# Do battery cells in a series have the same C-rate?

If I wired up four NiMH battery cells from the same manufacturer in a series to power a load would the current and voltage from them continue to be split evenly or would it need an IC to monitor the charge/discharge rates of the battery cells to make sure they discharge and charge evenly so they all stay the same? Also would it need one monitoring IC per battery cell or can just one for all four work?

• ... to power a source What source? Did you mean load? Commented Jun 5, 2023 at 12:17
• @RohatKılıç Yeah, I meant load but said source instead by mistake. Commented Jun 5, 2023 at 12:58

Four matched NiMH batteries should share fairly nicely.

You can balance them by overcharging, as they tolerate indefinite overcharge as long as the current to overcharge them is not too high.

On discharge, you need to make sure that the first cell to become exhausted (there will always be the first one) does not get reverse charged (and so irreversibly damaged). On a long series string, this may mean monitoring every cell. On a 4S battery, you should be OK if you set your battery end voltage fairly conservatively, 4 V for 4 cells should be OK if they have been balanced during charging.

• By 4v do you mean the total voltage of all the cells would equal 4v for it to be safe or do you mean that I would use 4v to charge it? The 4 cell battery packs I see online are rated for 4.8v though I read that nimh batteries actually have more voltage than they are rated for at full charge, in this case 5.6v. Commented Jun 5, 2023 at 13:09
• I have a charging paragraph, and a discharging paragraph. But you are right, 'end voltage' is ambiguous as to whether it's at the end of charge, or end of discharge. As you correctly point out, the voltage at the end of charging will be of the order of 5.6 V, not that NiMH are charged to an 'end voltage' anyway. Commented Jun 5, 2023 at 13:21
• Just making sure i'm not misunderstanding, so you meant stop using the batteries when the voltage reaches around 4v during discharge and during charging I would need to make sure the cells are all balanced in charge and I would probably need 4 charging ICs to make sure each cell is balanced? Commented Jun 5, 2023 at 15:54
• When discharging, stop at 4 V. When charging, just whack a low current, C/10, across the whole 4S battery, and stop after 15 hours, the overcharge will automatically balance them. If you need a faster charge, then you need to terminate the fast charge on temperature rise to avoid damaging the cells. Commented Jun 5, 2023 at 16:31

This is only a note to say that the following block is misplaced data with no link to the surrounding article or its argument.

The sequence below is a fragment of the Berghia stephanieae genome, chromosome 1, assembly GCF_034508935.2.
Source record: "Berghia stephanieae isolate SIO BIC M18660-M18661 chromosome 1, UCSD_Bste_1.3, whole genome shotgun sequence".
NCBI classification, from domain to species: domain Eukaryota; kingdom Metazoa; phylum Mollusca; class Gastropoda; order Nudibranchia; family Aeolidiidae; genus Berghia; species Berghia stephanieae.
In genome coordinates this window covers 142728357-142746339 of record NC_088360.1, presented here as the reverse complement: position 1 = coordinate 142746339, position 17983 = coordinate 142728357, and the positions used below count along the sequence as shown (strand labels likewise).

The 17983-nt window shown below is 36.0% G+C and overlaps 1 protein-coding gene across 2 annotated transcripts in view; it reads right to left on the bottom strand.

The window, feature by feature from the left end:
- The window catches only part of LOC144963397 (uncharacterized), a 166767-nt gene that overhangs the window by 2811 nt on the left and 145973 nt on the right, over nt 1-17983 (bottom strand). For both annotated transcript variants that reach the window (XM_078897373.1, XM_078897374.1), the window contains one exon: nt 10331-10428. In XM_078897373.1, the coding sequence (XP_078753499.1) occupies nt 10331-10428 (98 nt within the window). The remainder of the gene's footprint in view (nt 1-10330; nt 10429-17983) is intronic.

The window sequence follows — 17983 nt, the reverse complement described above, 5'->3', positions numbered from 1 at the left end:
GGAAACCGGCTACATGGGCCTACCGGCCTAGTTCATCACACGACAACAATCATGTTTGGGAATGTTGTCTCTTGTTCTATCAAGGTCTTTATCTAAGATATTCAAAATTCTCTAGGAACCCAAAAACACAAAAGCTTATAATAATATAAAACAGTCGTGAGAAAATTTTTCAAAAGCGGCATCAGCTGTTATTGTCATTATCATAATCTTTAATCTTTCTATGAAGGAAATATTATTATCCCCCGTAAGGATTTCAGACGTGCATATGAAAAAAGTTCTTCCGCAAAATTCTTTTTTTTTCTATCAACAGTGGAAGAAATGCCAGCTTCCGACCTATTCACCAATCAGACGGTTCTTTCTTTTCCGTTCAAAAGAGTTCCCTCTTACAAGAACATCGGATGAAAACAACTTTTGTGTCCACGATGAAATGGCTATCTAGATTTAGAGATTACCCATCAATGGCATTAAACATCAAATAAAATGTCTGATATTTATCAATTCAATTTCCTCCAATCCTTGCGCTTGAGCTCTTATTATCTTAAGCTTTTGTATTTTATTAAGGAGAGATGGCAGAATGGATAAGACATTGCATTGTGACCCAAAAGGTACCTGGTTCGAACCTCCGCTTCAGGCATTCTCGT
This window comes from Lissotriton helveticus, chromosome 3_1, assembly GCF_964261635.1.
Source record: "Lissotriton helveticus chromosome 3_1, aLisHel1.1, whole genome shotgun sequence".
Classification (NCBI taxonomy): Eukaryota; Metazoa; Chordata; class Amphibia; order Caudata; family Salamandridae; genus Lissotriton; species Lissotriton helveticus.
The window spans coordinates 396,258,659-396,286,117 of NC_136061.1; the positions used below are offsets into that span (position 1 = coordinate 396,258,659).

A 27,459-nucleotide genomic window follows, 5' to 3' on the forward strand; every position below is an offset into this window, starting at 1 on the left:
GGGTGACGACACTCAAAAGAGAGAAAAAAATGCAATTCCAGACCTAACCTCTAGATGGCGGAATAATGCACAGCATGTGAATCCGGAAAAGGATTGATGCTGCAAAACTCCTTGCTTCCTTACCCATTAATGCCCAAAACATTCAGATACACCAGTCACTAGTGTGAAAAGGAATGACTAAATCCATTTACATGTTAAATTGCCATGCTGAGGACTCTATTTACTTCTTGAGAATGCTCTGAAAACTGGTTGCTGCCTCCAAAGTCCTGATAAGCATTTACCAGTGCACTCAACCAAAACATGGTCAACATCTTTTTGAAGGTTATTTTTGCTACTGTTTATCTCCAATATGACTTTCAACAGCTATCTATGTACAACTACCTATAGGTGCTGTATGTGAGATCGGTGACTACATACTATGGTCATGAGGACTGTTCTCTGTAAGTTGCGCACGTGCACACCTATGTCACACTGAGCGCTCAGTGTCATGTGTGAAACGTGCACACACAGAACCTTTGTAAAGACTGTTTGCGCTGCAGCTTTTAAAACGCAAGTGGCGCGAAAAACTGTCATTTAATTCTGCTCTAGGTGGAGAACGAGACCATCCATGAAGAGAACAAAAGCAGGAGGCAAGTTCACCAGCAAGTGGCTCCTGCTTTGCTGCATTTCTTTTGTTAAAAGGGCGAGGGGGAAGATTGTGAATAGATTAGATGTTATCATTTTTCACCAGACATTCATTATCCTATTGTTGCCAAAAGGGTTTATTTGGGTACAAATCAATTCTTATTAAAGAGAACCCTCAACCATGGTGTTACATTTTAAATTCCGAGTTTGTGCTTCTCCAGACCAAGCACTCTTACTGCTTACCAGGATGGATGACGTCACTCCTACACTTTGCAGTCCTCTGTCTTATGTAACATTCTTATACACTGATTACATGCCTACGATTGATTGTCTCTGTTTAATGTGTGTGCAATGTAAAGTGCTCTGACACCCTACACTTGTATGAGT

• Ok, thanks for the information. Commented Jun 5, 2023 at 16:35

The voltage would split more or less equally, until towards the end of charge, when the voltage of the cell with the lowest capacity will drop out fastest.

The current is the same in each cell because they are in series. That's physics.

The c-rate is also the same in each cell because they are in series and because they have nominally the same capacity.

Ideally, yes, you would need a protector BMS (Battery Management System) (not quite an "IC", as you say) to stop discharge before the voltage of the lowest cell is reversed. However, the cost of such as BMS is so high that it is never implemented in low voltage NiMH batteries. (It is implemented in vehicles with NiMH traction batteries.) A battery with four NiMH cells is series is considered a low voltage battery. The hope (not the guarantee) is that the user will stop using the product when the battery voltage (not each cell voltage) gets too low, preventing damage to the lowest capacity cell.

Therefore, no, don't worry about it.

• So it should be fine as long as I make sure that the batteries aren't used too close to their minimum safe voltage (3.6v for all combined)? Would I need to just monitor the general voltage of all of the batteries combined to make sure they aren't getting too close to the limit? (or is this just unneeded?) Commented Jun 5, 2023 at 13:13